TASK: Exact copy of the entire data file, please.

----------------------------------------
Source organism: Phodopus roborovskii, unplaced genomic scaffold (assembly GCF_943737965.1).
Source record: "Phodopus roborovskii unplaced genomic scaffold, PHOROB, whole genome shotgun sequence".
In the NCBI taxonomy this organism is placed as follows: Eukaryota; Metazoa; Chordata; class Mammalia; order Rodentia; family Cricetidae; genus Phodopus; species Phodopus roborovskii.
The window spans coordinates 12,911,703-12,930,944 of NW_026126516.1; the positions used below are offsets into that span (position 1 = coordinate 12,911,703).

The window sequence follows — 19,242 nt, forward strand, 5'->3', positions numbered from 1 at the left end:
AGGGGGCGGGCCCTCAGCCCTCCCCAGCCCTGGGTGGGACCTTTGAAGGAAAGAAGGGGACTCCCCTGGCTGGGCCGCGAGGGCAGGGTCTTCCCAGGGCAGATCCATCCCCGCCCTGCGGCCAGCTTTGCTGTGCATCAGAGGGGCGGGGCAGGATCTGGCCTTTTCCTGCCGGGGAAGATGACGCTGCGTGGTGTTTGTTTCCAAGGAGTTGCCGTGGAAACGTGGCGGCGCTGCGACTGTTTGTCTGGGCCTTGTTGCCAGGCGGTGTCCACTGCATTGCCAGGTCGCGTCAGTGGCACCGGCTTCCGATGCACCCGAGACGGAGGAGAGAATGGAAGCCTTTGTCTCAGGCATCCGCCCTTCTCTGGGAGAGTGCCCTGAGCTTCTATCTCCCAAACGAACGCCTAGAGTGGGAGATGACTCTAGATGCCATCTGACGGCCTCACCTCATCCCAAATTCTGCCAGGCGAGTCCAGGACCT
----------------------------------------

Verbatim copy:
Source organism: Phodopus roborovskii, unplaced genomic scaffold (assembly GCF_943737965.1).
Source record: "Phodopus roborovskii unplaced genomic scaffold, PHOROB, whole genome shotgun sequence".
In the NCBI taxonomy this organism is placed as follows: Eukaryota; Metazoa; Chordata; class Mammalia; order Rodentia; family Cricetidae; genus Phodopus; species Phodopus roborovskii.
The window spans coordinates 12,911,703-12,930,944 of NW_026126516.1; the positions used below are offsets into that span (position 1 = coordinate 12,911,703).

The window sequence follows — 19,242 nt, forward strand, 5'->3', positions numbered from 1 at the left end:
AGGGGGCGGGCCCTCAGCCCTCCCCAGCCCTGGGTGGGACCTTTGAAGGAAAGAAGGGGACTCCCCTGGCTGGGCCGCGAGGGCAGGGTCTTCCCAGGGCAGATCCATCCCCGCCCTGCGGCCAGCTTTGCTGTGCATCAGAGGGGCGGGGCAGGATCTGGCCTTTTCCTGCCGGGGAAGATGACGCTGCGTGGTGTTTGTTTCCAAGGAGTTGCCGTGGAAACGTGGCGGCGCTGCGACTGTTTGTCTGGGCCTTGTTGCCAGGCGGTGTCCACTGCATTGCCAGGTCGCGTCAGTGGCACCGGCTTCCGATGCACCCGAGACGGAGGAGAGAATGGAAGCCTTTGTCTCAGGCATCCGCCCTTCTCTGGGAGAGTGCCCTGAGCTTCTATCTCCCAAACGAACGCCTAGAGTGGGAGATGACTCTAGATGCCATCTGACGGCCTCACCTCATCCCAAATTCTGCCAGGCGAGTCCAGGACCT